• Priest – Do whatever you want. They’ll exhaust their Excavated Evils on your early game and Entombs on your minions. You’ll have enough valuable minions to outlast them. Dragon Priest is a little more tricky, and you’ll need to fish for your removals.

Moving Forward

I’m going to ride this deck out on Ranked for the rest of the season, until I hit a wall. I’m surprised a gimmicky deck like this has done well so far. I’ll see what adjustments I will have to make to it as the meta gets tougher on this deck.

 

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Anatomy of a 12-Win Arena Deck

Anatomy of a 12-Win Arena Deck

I was relieved to get back to the Lightforge scene last night, my first since late January. It is my 7th 12-win run overall, and my 4th with Valeera/Rogue. While I did not record any of the run or take useful screenshots, it would be useful to take a look at the deck retrospectively to see how everything worked together. Below is the deck, ordered in some confusing fashion with relation the card’s entry in Hearthpwn.

12-2 Rogue Arena [6.4.16]

Deck type/mana curve

Every deck that is drafted in an arena run will be unique, so it is impossible to categorize them like you would a constructed deck. Typically, arena decks can be generally categorized in a few broad categories:

  • Aggro – Lots of 1-drops and 2-drops, very little stuff after 4 mana.
  • Tempo – A cross between aggro and midrange. A good amount of 2-drops are typically present in tempo decks to fill each turn.
  • Midrange – Midrange decks have a mana curve that maxes out around 4 mana, with similar numbers of 3-drops and 5-drops, and a somewhat equal distribution of 2-drops and 6-drops.
  • Control – Slow decks that don’t really follow the 2-drop consistency rule. Lots of bigger drops. Most often seen with Mages for the arena, with lots of removal spells of all varieties.

Hearthstone Screenshot 06-04-16 23.58.26.png

Looking at the mana curve of this deck, it most resembles a tempo deck. Nothing to really play on Turn 1, but lots of 2’s, 3’s, and 5’s. And for the run, my gameplay was very tempo-based, which is very “natural” for those familiar with the Rogue playstyle. I continually loaded the board with minions with little fear of AoE removal or MC Tech, while trading to control the board.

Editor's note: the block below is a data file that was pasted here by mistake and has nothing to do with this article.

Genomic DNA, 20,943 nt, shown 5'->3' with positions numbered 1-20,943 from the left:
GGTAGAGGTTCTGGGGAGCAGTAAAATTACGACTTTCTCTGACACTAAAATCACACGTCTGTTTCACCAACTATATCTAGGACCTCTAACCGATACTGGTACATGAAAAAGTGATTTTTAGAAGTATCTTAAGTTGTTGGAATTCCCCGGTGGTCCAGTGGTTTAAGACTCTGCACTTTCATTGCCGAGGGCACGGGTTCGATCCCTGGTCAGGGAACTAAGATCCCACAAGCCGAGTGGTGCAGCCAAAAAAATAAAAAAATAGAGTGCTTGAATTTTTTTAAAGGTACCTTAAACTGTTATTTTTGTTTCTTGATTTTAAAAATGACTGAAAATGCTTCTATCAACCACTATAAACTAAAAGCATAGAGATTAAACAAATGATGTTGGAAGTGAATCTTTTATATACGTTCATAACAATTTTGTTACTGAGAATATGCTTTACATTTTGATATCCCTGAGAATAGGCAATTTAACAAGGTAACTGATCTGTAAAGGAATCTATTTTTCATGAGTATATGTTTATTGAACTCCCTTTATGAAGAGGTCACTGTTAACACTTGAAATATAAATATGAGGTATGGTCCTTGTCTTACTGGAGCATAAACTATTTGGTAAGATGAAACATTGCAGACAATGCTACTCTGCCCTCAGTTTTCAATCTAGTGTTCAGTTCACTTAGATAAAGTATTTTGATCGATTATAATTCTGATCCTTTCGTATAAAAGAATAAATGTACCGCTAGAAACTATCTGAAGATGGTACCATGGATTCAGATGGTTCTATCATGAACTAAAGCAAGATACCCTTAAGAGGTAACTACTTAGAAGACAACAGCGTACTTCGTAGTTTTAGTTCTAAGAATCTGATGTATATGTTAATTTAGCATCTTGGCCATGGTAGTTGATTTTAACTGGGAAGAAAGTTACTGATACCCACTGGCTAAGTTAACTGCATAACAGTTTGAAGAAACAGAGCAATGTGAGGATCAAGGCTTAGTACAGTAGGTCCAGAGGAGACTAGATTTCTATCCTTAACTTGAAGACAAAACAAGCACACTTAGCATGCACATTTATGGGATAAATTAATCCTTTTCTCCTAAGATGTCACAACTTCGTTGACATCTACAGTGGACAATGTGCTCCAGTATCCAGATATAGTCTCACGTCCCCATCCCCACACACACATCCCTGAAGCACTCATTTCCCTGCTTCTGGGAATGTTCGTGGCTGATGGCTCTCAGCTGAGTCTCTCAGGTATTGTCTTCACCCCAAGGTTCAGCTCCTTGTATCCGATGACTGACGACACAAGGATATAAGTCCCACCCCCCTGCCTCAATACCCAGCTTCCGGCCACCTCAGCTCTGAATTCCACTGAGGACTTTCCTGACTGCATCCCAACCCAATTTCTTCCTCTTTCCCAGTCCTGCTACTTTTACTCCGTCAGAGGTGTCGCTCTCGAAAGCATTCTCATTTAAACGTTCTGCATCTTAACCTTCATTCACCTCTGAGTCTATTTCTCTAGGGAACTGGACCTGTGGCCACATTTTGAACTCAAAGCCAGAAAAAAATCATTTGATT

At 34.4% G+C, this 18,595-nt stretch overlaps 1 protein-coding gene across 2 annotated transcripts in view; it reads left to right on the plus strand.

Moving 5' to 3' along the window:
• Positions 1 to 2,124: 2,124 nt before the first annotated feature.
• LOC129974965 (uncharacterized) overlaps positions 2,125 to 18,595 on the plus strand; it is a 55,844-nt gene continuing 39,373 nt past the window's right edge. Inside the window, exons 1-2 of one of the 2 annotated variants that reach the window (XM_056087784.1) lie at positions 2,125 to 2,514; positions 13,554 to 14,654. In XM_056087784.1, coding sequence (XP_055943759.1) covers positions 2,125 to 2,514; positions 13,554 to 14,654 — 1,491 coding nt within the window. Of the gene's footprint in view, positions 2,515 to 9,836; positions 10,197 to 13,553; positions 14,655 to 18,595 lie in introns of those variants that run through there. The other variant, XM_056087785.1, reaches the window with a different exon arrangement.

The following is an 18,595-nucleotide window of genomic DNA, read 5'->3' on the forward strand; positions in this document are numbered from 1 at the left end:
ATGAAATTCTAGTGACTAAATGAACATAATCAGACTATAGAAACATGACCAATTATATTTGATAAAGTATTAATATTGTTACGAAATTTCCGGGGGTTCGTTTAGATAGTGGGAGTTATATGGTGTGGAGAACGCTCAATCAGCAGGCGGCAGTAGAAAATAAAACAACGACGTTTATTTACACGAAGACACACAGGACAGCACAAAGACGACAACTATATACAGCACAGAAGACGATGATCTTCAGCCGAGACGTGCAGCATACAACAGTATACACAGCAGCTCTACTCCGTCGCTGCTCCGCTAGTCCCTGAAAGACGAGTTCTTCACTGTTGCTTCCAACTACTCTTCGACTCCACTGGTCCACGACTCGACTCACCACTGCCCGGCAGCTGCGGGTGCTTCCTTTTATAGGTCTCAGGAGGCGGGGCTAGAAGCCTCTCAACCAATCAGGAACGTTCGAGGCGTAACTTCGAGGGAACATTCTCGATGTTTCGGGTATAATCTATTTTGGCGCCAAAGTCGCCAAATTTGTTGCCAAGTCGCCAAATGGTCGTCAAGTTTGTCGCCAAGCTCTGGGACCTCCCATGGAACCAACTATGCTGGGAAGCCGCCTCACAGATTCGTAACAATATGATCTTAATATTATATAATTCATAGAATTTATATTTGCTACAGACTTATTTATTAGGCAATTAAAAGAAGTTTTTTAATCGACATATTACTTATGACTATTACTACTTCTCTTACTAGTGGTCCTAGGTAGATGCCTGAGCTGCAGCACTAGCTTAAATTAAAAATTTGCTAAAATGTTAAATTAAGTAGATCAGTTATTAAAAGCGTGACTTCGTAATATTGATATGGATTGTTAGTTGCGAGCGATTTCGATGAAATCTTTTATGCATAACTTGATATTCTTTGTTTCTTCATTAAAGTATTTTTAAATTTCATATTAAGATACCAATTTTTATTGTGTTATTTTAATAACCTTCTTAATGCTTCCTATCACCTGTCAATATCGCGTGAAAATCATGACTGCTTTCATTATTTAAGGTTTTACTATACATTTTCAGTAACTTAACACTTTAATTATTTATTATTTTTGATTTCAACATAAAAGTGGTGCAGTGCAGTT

Two drop consistency

A somewhat deceiving mana curve, as there are only 6 2-drops, with a pseudo 2-drop in Bladed Cultist. With some variety in the stat distributions, it caused me to think a little of what to play when I had choices. Unstable Ghoul was a card that could deal with an enemy 3/2, or something like a 3/1 Twisted Worgen. 2/3’s like Mechwarper or Bloodsail Raider were my choice plays on an empty board as a 2-drop. The more aggressive 3/2 Huge Toad was decent for dealing with tokens or something with 4 health. Echoing Ooze was typically a tempo play used to fill a turn later on. Loot Hoarder was a consideration against non-ping classes.

Middle game

The 3-5 drop corps of this deck was really solid. Argent Horserider, Scarlet Crusader, Unearthed Raptor, Aberrant Berseker, Tomb Pillager, Pit Fighter, all good cards to have in the deck.

Big drops

This deck had only 2 minions in this department with Boulderfist Ogre and Sea Giant. Sea Giant was easily the MVP of this arena run. Because almost everyone in the arena plays fast or tempo style, there will always be minions on the board. This allowed Sea Giant to virtually be a pain like Flamewreathed Faceless, a really big guy for cheap cost. Sea Giant also fitted really well with the deck, given the plethora of small removal and cheap minions. 2 Pit Fighters and Tomb Pillager acted like big drops for this deck.

Hearthstone Screenshot 06-04-16 23.58.10.png
Final Boss was not a Mage with 2 Flamestrikes and Pyroblast this time!

Reach